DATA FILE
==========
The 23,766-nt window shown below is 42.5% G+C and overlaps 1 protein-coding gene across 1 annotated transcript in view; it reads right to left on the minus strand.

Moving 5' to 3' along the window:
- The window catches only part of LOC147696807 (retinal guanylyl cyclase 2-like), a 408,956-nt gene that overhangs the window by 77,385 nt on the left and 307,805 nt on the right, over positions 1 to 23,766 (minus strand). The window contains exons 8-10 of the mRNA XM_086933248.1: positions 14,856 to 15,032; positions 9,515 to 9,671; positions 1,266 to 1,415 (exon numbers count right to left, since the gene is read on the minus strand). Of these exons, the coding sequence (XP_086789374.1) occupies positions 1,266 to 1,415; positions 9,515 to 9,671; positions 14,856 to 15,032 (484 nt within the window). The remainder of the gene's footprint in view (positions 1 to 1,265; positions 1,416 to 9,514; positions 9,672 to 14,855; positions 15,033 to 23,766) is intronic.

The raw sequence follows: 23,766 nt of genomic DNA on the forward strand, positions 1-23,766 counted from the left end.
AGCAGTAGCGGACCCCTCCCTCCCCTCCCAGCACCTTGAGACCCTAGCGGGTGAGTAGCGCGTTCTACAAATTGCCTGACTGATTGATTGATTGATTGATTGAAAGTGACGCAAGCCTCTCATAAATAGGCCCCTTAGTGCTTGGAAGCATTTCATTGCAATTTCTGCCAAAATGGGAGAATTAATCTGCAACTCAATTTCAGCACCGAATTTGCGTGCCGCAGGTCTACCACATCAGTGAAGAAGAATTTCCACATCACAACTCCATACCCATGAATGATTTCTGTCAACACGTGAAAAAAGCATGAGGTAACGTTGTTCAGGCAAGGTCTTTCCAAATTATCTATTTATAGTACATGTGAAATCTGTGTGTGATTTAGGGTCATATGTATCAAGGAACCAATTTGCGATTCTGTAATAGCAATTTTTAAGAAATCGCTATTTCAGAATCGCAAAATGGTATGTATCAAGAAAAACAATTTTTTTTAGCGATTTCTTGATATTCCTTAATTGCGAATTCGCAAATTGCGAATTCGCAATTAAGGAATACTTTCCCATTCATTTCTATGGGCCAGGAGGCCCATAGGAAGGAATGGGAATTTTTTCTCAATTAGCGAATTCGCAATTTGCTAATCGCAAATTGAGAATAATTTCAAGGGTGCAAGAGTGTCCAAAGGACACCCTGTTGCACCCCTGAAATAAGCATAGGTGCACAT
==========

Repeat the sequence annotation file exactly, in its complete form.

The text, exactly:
The 23,766-nt window shown below is 42.5% G+C and overlaps 1 protein-coding gene across 1 annotated transcript in view; it reads right to left on the minus strand.

Moving 5' to 3' along the window:
- The window catches only part of LOC147696807 (retinal guanylyl cyclase 2-like), a 408,956-nt gene that overhangs the window by 77,385 nt on the left and 307,805 nt on the right, over positions 1 to 23,766 (minus strand). The window contains exons 8-10 of the mRNA XM_086933248.1: positions 14,856 to 15,032; positions 9,515 to 9,671; positions 1,266 to 1,415 (exon numbers count right to left, since the gene is read on the minus strand). Of these exons, the coding sequence (XP_086789374.1) occupies positions 1,266 to 1,415; positions 9,515 to 9,671; positions 14,856 to 15,032 (484 nt within the window). The remainder of the gene's footprint in view (positions 1 to 1,265; positions 1,416 to 9,514; positions 9,672 to 14,855; positions 15,033 to 23,766) is intronic.

The raw sequence follows: 23,766 nt of genomic DNA on the forward strand, positions 1-23,766 counted from the left end.
AGCAGTAGCGGACCCCTCCCTCCCCTCCCAGCACCTTGAGACCCTAGCGGGTGAGTAGCGCGTTCTACAAATTGCCTGACTGATTGATTGATTGATTGATTGAAAGTGACGCAAGCCTCTCATAAATAGGCCCCTTAGTGCTTGGAAGCATTTCATTGCAATTTCTGCCAAAATGGGAGAATTAATCTGCAACTCAATTTCAGCACCGAATTTGCGTGCCGCAGGTCTACCACATCAGTGAAGAAGAATTTCCACATCACAACTCCATACCCATGAATGATTTCTGTCAACACGTGAAAAAAGCATGAGGTAACGTTGTTCAGGCAAGGTCTTTCCAAATTATCTATTTATAGTACATGTGAAATCTGTGTGTGATTTAGGGTCATATGTATCAAGGAACCAATTTGCGATTCTGTAATAGCAATTTTTAAGAAATCGCTATTTCAGAATCGCAAAATGGTATGTATCAAGAAAAACAATTTTTTTTAGCGATTTCTTGATATTCCTTAATTGCGAATTCGCAAATTGCGAATTCGCAATTAAGGAATACTTTCCCATTCATTTCTATGGGCCAGGAGGCCCATAGGAAGGAATGGGAATTTTTTCTCAATTAGCGAATTCGCAATTTGCTAATCGCAAATTGAGAATAATTTCAAGGGTGCAAGAGTGTCCAAAGGACACCCTGTTGCACCCCTGAAATAAGCATAGGTGCACAT